St. Jerome’s Laneway Festival returned to Hart’s Mill in Port Adelaide for the first weekend of February, bringing a huge and eclectic line-up of local, national and international acts to one of the best festival locations in Adelaide.

Musically, Laneway’s greatest strength is not necessarily in presenting you acts you already love, but exposing you to new acts you’ll be hearing everywhere in the next year or two. That was especially true for the electronic and hip-hop sides of this year’s lineup, which leaned more towards underground and emerging sounds. For the open-minded and clued-in, there was a lot to love.


Electronically, the likes of Roland Tings and Tourist played engrossing sets which made their 50-minute playing times feel like nothing. Roland Tings brought out a bit of live instrumentation which was impressive, but it was nothing on the elaborate setup Floating Points brought with him. The UK producer delivered the kind of immersive, unforgettable experience that no other festival is really bringing to Adelaide these days and showed just how virtuosic electronic music can be. Still, if that all sounds a bit left-of-centre for you, Clams Casino and Mr. Carmack were around to keep things fun and banging.

On the hip hop and soul side, Mick Jenkins proved he just might have the swagger and the tunes to be the next big rapper to pick up the baton from Anderson .Paak and Kaytranada. A.B. Original were as confrontational as you’d expect, but also seemed to be having more fun on stage than anyone else. NAO worked the crowd early in the afternoon with a forward-thinking showcase of R&B, and a voice that sounds like if AlunaGeorge was capable of really belting when she wanted to – her performance of her Mura Masa collab, ‘Firefly,’ was a highlight.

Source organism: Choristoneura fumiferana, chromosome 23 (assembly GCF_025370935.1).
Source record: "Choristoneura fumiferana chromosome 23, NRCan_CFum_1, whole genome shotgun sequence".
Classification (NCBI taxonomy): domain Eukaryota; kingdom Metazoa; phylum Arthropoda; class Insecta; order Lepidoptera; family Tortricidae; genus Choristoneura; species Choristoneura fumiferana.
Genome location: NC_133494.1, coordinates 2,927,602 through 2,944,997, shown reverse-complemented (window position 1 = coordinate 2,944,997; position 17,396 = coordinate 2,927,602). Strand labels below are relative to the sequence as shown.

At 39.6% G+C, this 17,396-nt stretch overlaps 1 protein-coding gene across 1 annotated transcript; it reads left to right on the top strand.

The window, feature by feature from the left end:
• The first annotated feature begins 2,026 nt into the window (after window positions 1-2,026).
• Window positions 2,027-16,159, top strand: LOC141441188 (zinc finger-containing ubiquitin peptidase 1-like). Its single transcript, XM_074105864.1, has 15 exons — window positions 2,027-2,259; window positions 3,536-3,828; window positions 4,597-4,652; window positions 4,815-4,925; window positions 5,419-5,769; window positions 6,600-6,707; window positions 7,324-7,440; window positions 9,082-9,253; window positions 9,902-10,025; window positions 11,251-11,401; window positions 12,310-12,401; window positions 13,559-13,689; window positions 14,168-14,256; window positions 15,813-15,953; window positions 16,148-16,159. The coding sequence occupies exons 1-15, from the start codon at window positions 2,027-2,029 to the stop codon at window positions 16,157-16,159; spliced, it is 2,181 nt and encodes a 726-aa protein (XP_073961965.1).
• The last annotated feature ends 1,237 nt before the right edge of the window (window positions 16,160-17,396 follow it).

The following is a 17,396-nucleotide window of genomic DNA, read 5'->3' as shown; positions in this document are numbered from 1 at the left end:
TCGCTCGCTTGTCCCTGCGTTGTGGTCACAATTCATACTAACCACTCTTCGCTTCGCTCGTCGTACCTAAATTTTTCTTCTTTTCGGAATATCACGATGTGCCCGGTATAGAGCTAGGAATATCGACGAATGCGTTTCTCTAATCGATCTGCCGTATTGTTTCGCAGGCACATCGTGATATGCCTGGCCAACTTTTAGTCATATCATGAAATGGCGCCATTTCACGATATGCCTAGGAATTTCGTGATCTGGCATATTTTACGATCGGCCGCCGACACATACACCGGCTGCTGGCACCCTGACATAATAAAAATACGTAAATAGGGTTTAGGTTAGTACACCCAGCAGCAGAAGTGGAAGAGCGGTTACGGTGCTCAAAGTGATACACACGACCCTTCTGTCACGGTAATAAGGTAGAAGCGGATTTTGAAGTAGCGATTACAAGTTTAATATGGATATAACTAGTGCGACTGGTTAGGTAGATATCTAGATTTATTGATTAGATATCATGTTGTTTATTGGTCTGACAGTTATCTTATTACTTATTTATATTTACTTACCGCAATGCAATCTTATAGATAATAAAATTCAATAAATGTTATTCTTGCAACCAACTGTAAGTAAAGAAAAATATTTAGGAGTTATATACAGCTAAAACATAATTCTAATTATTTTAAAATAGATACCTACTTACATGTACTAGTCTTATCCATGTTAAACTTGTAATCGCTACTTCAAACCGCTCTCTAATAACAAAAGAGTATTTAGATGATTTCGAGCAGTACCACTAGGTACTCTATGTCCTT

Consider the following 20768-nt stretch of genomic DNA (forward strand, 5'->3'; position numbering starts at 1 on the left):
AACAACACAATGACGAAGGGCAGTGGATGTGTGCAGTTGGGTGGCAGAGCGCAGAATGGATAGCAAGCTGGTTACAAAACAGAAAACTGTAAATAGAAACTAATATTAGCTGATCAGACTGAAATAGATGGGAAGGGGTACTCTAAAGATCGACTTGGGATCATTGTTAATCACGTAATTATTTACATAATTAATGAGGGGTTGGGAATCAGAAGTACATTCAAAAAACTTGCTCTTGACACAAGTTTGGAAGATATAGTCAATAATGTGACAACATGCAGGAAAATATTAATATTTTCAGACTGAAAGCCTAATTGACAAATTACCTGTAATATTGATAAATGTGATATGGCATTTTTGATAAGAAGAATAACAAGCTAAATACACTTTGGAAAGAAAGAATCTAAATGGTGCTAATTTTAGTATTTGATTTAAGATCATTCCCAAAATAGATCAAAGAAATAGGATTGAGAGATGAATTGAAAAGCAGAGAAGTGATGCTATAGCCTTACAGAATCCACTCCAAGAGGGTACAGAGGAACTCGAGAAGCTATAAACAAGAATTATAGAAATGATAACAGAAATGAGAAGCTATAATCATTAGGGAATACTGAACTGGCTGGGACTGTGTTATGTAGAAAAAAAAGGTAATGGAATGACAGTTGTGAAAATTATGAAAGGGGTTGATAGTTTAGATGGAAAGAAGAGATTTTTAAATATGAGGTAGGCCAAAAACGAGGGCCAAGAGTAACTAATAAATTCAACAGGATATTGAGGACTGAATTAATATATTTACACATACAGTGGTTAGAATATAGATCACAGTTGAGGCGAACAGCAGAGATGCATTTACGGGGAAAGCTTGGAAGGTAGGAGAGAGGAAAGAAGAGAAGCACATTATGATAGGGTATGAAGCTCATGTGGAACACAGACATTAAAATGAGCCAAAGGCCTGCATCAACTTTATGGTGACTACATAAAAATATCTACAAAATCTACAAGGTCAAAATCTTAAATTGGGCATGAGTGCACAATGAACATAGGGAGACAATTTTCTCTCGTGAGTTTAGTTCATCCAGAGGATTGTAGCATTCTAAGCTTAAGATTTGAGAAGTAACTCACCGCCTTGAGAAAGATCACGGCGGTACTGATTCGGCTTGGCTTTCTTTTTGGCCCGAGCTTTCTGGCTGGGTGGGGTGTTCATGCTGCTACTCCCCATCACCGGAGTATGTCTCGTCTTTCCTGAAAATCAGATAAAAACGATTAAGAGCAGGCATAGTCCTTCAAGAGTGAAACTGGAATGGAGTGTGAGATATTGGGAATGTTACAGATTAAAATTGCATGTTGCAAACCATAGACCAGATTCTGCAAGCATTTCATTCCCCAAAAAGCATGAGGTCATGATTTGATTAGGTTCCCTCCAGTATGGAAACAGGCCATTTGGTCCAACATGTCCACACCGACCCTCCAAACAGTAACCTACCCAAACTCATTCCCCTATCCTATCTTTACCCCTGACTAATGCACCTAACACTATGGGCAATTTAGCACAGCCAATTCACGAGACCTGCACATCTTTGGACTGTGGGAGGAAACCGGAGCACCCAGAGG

Tame Impala and Nick Murphy (fka Chet Faker) were on headliner duties, and they both absolutely crushed it. Murphy and Tame Impala-frontman Kevin Parker are way better showmen than their ‘I work at a fair trade cafe in the city’ appearance would lead you to believe, and neither disappointed. If you were extra-punctual, you would have seen locals like Jess Kent and Lonelyspeck killing it, too.

What makes Laneway so great is the care they put into the entire festival experience. The selection of food and drink was incredible, and it felt like there was a new food truck around every corner, most of them serving fresh SA produce. There were record and clothing stalls, a barbershop from Fat Controller, and a live art installation set up by the YEWTH mag guys. The location itself was something special as well – the historic waterfront mill site is a beautiful place to get lost in, and this year’s forgiving weather made wandering around much easier too.


St. Jerome’s Laneway Festival rarely disappoints, and their 2017 edition provided an exciting first taste of the festival season soon to sweep Adelaide. Definitely looking forward to what next year has in store.

Words by Zane Dean
Photos by Daniel Marks